Dubs’ Mill – Marburg gathering spot now under water
As I continue my series on old grist mills raided by the Confederate cavalry and infantry during the Gettysburg Campaign, today I turn my attention to William Dubs‘ grist mill, which sat along Codorus Creek which was dammed up by Glatfelter to create Lake Marburg (the Marburg designation came from a small hamlet that is now underwater). Dubs’ mill was a local gathering spot for farmers in the region, who would bring their grain to be ground into flour.
On Saturday, June 27, 1863, Confederate cavalry from Virginia and Maryland under the command of Lt. Col. Elijah V. White rode into Dubs’ mill yard and dismounted. Not having any wagons, they stuffed flour into their haversacks and rode off leading an 8-year-old brown mare.
A few days later, J.E.B. Stuart‘s boys also rode to Dubs’ Mill. Unlike White, they had an empty wagon, and within several minutes, the mill had been picked clean. They hit Dubs hard. The 37-year-old miller later filed a claim listing his losses as 34 bushels of wheat, 40 bushels of rye, 315 bushels of corn, 240 bushels of corn, and 30 five-gallon grain bags.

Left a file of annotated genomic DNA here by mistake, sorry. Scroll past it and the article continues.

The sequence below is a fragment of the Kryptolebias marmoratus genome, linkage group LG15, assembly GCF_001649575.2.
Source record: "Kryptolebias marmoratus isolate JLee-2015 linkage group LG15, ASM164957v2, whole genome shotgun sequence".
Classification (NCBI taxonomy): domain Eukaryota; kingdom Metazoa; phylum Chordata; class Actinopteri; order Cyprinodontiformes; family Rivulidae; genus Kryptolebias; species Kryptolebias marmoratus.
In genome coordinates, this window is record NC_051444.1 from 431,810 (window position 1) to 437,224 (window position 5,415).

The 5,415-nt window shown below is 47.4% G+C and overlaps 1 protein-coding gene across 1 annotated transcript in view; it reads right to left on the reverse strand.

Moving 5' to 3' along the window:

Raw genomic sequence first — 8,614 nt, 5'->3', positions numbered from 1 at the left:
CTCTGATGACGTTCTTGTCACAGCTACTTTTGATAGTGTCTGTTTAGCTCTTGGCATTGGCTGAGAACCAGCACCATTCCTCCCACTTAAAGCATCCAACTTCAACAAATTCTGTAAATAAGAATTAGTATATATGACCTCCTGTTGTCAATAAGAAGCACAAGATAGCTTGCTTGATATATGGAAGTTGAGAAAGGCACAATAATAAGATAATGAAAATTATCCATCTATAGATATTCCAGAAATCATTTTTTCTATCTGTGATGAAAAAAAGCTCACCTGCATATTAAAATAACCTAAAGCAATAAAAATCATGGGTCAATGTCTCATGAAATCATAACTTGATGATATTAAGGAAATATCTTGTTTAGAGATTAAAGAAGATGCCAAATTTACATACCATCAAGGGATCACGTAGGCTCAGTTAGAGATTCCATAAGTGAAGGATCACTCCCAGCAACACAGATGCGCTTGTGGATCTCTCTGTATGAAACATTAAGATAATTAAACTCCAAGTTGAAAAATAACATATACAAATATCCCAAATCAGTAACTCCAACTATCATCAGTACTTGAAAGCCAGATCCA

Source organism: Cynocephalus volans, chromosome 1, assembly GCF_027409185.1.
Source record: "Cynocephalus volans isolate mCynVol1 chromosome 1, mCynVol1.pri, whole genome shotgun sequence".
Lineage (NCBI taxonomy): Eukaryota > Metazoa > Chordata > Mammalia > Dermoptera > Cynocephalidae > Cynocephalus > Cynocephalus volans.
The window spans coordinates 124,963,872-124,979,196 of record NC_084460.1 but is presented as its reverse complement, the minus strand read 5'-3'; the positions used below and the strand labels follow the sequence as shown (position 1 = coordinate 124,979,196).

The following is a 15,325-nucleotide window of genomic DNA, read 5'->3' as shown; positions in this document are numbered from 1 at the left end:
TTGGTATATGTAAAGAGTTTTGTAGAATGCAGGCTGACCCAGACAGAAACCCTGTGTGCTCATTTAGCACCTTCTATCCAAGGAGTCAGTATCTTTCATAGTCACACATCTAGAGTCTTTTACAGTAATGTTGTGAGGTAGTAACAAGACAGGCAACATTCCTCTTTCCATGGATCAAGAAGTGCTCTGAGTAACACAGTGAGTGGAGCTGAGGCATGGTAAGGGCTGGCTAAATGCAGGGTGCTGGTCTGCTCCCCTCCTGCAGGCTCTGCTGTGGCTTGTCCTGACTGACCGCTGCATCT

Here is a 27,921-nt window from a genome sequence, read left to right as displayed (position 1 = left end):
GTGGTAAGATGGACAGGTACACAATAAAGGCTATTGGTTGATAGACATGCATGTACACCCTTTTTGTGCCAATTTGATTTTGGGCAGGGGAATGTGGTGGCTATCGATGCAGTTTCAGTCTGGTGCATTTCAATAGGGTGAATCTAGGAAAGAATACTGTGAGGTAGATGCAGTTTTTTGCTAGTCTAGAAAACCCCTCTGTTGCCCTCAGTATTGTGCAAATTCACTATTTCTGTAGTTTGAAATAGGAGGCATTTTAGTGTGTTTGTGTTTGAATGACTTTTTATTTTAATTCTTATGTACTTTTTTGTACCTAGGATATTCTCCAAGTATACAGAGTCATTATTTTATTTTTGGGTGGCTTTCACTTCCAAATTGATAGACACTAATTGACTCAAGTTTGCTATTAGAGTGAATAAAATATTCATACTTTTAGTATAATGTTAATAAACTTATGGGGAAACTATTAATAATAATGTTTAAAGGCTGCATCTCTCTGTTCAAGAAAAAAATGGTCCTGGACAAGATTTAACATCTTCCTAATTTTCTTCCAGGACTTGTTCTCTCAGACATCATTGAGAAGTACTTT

He also lost a second horse, this one a 9-year-old brown mare, as well as a leather saddle, hind gears, and a wagon line.
Dubs’ Mill was abandoned in the 20th century, and the site, like the rest of the Marburg region, is now under the waters of Lake Marburg. Few, if any, of the recreational boaters in the summertime have a clue about the history of the area below them, and I am certain none know the story of the Confederate raids on this long-ago old mill.